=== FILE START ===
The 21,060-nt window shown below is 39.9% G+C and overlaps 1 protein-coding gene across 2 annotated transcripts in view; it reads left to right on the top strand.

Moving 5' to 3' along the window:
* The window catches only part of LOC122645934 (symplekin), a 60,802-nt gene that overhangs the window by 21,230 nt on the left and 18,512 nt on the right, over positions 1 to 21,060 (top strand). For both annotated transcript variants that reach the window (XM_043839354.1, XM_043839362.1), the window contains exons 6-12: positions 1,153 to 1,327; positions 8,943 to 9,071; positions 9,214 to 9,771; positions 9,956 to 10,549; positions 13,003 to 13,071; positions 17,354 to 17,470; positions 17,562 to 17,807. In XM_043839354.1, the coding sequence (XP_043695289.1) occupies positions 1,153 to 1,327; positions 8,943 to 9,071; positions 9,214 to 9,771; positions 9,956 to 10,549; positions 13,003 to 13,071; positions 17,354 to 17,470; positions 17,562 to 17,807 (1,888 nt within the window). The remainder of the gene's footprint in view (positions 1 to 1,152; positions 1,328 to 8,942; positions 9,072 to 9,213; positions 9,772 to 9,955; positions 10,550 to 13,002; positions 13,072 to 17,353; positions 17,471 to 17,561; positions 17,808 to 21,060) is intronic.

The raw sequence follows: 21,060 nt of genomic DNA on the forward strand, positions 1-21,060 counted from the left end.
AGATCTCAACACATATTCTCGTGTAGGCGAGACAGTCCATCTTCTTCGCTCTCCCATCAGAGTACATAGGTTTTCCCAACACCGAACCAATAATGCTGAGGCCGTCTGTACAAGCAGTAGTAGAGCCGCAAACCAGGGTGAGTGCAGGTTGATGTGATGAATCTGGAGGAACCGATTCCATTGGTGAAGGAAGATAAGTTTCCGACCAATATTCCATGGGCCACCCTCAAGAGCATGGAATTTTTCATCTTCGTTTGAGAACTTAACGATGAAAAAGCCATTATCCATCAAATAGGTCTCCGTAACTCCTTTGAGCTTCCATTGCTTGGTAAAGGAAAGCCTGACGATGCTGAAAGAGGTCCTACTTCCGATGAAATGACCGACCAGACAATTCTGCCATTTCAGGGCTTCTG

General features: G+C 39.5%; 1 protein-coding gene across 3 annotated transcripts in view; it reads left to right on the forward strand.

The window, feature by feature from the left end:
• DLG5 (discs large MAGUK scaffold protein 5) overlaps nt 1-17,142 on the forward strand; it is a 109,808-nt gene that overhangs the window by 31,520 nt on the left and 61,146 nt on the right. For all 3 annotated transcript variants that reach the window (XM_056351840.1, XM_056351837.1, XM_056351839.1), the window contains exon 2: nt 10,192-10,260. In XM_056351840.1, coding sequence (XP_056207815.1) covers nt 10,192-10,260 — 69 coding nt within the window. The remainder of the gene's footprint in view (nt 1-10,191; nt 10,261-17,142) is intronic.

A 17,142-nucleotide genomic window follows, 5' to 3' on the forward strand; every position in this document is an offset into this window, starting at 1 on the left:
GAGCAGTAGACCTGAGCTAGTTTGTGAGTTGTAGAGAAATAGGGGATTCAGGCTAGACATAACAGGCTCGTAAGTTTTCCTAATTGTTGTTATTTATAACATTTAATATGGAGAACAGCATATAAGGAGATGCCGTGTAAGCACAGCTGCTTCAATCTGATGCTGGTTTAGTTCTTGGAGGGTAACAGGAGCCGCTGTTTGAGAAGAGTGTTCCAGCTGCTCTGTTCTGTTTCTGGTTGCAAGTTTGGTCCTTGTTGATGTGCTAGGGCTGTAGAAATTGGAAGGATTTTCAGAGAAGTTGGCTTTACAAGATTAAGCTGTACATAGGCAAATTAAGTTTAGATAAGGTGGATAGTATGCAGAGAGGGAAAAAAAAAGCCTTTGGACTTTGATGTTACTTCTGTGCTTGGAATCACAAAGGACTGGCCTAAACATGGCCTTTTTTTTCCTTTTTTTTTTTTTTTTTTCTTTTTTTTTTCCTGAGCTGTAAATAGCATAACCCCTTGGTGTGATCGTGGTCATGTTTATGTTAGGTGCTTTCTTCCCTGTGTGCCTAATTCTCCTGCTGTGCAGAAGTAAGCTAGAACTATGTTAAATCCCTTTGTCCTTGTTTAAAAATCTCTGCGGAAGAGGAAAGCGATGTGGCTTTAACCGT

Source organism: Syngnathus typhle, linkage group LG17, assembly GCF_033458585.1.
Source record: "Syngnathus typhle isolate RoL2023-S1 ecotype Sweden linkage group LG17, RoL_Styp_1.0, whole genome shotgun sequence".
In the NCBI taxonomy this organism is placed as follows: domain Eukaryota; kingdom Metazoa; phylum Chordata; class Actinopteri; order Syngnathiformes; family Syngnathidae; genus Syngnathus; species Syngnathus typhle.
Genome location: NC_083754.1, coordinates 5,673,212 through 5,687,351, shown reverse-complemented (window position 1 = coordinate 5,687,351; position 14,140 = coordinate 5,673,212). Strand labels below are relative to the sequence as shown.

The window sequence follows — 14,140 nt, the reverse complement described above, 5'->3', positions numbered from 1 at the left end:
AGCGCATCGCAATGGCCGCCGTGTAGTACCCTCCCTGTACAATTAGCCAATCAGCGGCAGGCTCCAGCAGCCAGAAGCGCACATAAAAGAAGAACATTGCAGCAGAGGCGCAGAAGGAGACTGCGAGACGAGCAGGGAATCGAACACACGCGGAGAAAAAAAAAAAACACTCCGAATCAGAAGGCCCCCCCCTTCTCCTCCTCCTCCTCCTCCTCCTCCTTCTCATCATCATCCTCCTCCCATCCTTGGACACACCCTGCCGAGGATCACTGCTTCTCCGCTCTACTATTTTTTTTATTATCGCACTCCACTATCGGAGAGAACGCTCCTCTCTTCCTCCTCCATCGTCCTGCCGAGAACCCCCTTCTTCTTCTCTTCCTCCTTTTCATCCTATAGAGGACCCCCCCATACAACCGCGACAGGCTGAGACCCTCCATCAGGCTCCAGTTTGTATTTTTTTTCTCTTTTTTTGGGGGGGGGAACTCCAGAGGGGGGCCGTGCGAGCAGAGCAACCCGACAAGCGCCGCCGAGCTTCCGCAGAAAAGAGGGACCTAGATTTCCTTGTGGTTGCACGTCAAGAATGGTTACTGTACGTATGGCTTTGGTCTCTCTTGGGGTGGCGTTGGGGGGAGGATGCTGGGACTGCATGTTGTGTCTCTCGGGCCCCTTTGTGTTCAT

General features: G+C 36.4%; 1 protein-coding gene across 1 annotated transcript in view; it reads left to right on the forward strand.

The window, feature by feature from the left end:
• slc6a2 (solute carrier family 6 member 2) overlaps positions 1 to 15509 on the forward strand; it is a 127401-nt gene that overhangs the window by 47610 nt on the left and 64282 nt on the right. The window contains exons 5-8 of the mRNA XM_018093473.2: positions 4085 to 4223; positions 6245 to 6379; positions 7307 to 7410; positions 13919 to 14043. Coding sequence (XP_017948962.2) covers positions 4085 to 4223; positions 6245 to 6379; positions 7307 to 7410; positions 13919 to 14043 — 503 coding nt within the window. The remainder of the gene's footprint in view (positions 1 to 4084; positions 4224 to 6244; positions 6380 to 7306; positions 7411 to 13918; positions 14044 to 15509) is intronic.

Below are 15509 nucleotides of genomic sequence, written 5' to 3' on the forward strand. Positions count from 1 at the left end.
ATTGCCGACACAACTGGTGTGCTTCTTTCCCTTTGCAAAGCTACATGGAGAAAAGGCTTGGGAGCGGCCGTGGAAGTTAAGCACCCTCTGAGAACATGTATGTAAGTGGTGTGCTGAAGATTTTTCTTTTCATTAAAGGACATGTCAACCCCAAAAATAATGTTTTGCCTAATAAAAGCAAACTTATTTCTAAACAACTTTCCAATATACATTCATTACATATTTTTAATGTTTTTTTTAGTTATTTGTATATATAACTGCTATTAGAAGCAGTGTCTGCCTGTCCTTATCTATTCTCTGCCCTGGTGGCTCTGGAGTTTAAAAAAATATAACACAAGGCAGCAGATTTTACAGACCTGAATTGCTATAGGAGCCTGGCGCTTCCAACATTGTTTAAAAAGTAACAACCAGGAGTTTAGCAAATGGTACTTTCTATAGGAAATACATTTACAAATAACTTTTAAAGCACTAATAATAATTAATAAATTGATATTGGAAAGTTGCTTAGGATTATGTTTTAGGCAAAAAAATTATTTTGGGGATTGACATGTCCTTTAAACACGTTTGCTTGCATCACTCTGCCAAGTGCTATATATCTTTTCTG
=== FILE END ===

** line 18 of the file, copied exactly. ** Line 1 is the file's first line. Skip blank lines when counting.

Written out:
The window, feature by feature from the left end: